Minimalist and Postmodern Interior Design – The Choice of Lazy

by: Sabrina Hassenstein

It is a well known fact that Minimalist and Postmodern interior design styles are becoming rampant amongst clients. Clients are choosing these empty, monochrome, drafty, and overly depressing designs left right and centre…but why? The answer: pure laziness.

Starting from the beginning, Minimalism is having a minimal amount of items to put a room together; which is impossible. An empty space is not “put together.” In fact, the definition of “put together,” in a design sense specifically means, “a collection of items that creates a cozy effect without over-crowding a room, including a combination of colours and objects.”

By this definition, Minimalism cannot bring a room together as it is specifically monochromatic and empty, this includes the lack of wall art, knicknacks, curtains, and even furniture. The lack of furniture allows more draftiness, which by default does not make the room cozy and is by definition not “put together.” To all minimalism, “put together” is an insult to actual designs that do, in fact, put a room together (i.e. 90’s Shag, Space Age…etc).

Along with the above stated issue, Minimalism is simply just plain lazy. It is often the choice of people who are too lazy to buy decorations and decorate the interior of their living or working spaces, as well as too lazy to take ten seconds to flip through a paint colour catalogue.

Funnily enough, clients who choose the Minimalist design are often the most difficult people to work with because they are simply TOO LAZY to provide any input and will often throw temper tantrums when you go ahead and use whatever minimal input they DO decide to give, and are by extension, TOO LAZY to be decent, reasonable clients and are not worth the minimal amount of money they decide to pay you (their stinginess is a whole other issue that this opinion piece will not touch on).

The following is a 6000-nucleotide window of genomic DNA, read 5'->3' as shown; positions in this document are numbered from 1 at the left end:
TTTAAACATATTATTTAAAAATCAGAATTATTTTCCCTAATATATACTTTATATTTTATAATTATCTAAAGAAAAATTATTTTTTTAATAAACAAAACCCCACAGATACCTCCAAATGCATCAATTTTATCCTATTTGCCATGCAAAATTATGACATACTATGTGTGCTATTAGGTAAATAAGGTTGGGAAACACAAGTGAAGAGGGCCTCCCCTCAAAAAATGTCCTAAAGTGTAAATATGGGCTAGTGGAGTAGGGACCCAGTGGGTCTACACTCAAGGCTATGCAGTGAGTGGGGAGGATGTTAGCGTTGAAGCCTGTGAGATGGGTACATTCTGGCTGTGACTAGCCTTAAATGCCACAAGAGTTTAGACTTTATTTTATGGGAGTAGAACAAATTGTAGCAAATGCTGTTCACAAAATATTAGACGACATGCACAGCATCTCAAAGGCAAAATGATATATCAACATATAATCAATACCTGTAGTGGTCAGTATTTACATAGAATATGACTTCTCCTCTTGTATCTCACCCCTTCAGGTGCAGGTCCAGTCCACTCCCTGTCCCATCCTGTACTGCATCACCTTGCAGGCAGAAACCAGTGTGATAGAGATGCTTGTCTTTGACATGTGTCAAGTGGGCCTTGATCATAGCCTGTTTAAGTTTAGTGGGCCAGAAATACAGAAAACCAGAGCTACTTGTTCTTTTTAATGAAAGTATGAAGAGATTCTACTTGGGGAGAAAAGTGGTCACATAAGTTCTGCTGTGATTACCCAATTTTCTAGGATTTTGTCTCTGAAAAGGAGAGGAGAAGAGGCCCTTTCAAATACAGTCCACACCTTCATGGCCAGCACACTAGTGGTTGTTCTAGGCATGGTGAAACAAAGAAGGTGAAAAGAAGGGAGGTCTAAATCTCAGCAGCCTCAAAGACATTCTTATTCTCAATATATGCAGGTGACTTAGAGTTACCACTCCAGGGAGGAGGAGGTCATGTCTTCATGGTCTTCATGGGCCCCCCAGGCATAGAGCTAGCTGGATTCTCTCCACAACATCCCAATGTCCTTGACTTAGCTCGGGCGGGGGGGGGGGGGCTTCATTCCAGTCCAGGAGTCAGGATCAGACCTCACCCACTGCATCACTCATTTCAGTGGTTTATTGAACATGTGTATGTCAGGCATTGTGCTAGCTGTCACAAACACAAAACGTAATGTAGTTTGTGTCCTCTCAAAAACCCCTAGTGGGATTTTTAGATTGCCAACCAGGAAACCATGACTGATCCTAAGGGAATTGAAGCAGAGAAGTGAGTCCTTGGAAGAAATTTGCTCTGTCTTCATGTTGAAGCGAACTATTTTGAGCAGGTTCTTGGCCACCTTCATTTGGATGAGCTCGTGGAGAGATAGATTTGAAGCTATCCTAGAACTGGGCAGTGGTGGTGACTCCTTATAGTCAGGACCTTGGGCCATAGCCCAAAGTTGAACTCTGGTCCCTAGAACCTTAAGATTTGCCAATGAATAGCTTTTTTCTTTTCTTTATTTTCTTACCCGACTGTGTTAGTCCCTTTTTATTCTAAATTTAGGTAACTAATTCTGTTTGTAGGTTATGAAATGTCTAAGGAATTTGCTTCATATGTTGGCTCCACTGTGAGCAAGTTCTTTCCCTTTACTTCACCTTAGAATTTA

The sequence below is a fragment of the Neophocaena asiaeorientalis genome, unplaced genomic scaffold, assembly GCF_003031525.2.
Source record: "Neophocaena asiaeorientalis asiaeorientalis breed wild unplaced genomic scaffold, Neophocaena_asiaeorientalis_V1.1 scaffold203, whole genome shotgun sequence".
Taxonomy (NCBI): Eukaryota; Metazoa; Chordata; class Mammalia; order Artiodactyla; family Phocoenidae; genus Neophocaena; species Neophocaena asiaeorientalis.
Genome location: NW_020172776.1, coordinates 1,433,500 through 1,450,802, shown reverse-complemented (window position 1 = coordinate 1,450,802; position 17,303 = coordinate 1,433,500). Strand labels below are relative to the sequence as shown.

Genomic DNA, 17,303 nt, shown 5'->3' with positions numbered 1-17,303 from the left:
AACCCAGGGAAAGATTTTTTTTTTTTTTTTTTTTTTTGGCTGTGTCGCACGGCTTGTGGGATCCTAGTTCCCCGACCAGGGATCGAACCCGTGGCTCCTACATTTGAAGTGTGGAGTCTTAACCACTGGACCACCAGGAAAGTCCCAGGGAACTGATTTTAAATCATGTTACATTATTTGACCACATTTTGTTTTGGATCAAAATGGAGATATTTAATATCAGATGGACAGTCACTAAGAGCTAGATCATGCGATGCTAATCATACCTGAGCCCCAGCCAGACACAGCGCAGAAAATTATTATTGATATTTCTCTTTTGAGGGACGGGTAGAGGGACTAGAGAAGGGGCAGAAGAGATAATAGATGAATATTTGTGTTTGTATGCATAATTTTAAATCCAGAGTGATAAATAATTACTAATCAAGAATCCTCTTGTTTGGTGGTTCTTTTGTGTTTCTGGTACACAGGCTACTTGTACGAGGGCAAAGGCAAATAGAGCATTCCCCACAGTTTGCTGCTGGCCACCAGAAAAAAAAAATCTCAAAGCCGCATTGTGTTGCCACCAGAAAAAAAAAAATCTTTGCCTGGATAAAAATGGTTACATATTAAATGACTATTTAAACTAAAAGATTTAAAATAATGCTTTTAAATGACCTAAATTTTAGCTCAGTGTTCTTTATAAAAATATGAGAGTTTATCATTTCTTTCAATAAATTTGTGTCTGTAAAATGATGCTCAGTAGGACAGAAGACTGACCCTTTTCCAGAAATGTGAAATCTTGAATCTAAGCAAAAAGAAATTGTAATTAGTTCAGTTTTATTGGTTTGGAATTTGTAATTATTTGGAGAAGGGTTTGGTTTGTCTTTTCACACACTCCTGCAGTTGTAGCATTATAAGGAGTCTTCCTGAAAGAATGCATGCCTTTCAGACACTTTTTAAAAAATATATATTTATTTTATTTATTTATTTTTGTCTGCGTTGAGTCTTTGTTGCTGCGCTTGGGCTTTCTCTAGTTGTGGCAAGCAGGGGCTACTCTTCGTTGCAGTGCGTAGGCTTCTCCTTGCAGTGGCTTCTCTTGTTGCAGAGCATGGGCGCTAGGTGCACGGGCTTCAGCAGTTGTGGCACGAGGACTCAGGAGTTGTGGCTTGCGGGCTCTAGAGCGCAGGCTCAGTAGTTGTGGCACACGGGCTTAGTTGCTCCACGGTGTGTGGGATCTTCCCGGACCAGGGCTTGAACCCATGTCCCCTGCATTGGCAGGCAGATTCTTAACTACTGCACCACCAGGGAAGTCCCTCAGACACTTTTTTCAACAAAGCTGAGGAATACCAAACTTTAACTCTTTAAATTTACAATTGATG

That being said, Minimalism is a horrible choice of an interior design and should be avoided, however it is not nearly as bad as Postmodernism.

There is such a thing as TOO MUCH colour and TOO MUCH MISMATCH, which is exactly what Postmodernism interior design is. Postmodernism is essentially a minimalist attitude, but is given by somebody who is obsessed with having a living or working space that stands out; and it stands out for all of the wrong reasons.

Much unlike its cousin, Postmodern interior design is all about bright colours that stand out (mostly neons) in an attempt to stand out and show off. This concept is better said than done as Postmodern as an interior design look ATROCIOUS. Splashing neon green with bright pink in one room with white leather couches and a tube T.V. is the definition of not thinking before doing.

In fact, most of the clients who choose Postmodern interior designs and decorations are often clients who don’t care, they just want to get things over with and want to pay you as little as possible, just like Minimalist clients.

And, just like the Minimalists, they will also complain about the outcome and throw a hissy fit because “the room clashes,” which would not have happened if the client had paid attention to what was being asked.

This is another design that involves draftiness as the client often times does not wish to spend money on furniture or knicknacks, simply because they do not understand that buying things does not equate crowding.

So while people are choosing to move more towards bland, monochromatic colours and drafty rooms with no decore, they are being shamed into buying more for those bland, sad rooms and will take all of this out on the interior designer they have hired to better their interiors simply because they cannot think for themselves, which is, as you’ve guessed, pure LAZINESS.

So in order to conclude, people who choose the Postmodern and Minimalist styles of interior decor are often lazy and stingy with their money, impossible to work with and / or form a healthy client-designer relationship with, and are often times brainwashed by the government and guilted into buying more than they want, thus leading to anger towards their designers.  

It is my sincere hope that this opinion piece sheds a better light on how horrible and tacky of a style Postmodernism and Minimalism is and that you choose to not go for any of these design aesthetics.

Down below, I will include a comparison of 90’s Shag vs Minimalism and Space Age vs Postmodernism for reference. Thank you for reading.

postmodern: too much going on


Space Age: Warm, cozy, captures the eye, not over-crowded.


Minimalism: Cold, empty, monochromatic, drafty


90’s Shag: Warm, cozy, not over crowded, complimenting colours.

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